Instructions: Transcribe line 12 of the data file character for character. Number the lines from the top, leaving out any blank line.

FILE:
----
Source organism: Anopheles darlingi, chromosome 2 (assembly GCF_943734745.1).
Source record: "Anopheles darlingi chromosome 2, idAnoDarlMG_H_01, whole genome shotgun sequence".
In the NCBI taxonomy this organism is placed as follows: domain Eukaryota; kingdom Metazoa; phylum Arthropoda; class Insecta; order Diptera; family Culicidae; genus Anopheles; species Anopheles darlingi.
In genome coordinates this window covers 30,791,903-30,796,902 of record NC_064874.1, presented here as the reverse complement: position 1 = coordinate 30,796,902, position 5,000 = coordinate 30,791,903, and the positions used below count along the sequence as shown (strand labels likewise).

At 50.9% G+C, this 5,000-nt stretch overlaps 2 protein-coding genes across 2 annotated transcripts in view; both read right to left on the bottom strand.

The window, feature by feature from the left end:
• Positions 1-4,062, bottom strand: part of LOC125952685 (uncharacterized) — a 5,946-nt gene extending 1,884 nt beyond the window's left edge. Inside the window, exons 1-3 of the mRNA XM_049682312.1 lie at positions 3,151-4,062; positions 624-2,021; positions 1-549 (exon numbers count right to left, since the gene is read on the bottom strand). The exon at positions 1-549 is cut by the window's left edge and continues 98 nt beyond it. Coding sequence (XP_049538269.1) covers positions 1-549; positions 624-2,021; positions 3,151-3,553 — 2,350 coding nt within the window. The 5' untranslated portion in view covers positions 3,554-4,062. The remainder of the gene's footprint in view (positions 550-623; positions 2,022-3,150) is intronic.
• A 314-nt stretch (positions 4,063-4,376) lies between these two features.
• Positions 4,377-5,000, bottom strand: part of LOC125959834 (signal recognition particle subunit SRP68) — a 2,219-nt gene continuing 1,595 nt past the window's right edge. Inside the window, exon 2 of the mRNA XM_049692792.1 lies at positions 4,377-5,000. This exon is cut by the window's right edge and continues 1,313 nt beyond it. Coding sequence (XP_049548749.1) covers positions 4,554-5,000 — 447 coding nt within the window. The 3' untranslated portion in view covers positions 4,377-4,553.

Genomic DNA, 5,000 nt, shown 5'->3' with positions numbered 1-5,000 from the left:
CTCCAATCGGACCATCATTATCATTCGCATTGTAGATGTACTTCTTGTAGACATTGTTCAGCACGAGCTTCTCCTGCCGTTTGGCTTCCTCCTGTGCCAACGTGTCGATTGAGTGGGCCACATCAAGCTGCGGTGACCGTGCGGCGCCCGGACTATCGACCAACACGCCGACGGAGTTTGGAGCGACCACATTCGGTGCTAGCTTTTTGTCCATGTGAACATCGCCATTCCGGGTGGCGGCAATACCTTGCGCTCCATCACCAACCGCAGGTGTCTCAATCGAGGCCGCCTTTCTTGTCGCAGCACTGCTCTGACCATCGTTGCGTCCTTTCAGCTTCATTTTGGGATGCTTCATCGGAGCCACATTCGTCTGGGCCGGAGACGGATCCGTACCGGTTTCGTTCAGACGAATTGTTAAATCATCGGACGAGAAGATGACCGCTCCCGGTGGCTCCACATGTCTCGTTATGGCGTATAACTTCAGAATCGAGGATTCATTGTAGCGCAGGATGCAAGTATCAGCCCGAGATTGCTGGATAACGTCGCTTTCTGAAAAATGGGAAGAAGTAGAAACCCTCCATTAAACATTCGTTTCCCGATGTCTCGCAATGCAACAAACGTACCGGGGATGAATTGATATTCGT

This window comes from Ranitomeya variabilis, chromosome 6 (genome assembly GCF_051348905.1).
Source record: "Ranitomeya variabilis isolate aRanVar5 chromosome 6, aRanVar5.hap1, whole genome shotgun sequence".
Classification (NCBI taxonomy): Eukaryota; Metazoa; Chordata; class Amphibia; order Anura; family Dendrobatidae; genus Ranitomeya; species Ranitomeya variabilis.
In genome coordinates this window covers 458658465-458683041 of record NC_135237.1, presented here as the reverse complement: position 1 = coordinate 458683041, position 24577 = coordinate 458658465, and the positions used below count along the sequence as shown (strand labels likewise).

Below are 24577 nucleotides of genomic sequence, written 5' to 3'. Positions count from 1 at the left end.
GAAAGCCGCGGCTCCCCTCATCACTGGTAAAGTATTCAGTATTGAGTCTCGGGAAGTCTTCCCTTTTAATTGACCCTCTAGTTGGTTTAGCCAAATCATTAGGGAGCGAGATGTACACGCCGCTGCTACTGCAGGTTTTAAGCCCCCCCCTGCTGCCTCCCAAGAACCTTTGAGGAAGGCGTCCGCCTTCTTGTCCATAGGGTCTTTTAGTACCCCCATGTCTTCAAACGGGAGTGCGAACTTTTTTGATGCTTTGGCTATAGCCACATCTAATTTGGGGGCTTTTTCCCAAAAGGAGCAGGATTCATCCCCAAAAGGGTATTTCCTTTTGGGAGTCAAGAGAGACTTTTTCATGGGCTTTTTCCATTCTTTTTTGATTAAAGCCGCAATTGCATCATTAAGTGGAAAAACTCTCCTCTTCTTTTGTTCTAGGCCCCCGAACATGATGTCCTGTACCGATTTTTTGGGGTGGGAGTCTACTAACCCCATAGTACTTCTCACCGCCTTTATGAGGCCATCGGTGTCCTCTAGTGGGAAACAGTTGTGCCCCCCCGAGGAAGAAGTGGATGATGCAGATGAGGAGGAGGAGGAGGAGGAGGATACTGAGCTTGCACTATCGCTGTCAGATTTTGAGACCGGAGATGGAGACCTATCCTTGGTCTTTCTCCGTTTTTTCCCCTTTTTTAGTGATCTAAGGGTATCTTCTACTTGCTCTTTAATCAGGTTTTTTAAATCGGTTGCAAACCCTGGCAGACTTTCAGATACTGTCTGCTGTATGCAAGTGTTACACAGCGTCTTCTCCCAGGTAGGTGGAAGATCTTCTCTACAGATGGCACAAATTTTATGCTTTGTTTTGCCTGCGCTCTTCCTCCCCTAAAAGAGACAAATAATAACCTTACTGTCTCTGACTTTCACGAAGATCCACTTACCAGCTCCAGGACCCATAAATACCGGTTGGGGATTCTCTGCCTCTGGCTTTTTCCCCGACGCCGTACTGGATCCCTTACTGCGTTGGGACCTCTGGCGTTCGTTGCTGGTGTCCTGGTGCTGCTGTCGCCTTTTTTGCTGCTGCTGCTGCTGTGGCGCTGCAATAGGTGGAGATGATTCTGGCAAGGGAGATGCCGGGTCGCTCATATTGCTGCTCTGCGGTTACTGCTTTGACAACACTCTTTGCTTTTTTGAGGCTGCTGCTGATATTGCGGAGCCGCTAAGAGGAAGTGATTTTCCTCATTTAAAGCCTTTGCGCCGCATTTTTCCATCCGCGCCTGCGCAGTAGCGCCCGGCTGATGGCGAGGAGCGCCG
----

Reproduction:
This window comes from Ranitomeya variabilis, chromosome 6 (genome assembly GCF_051348905.1).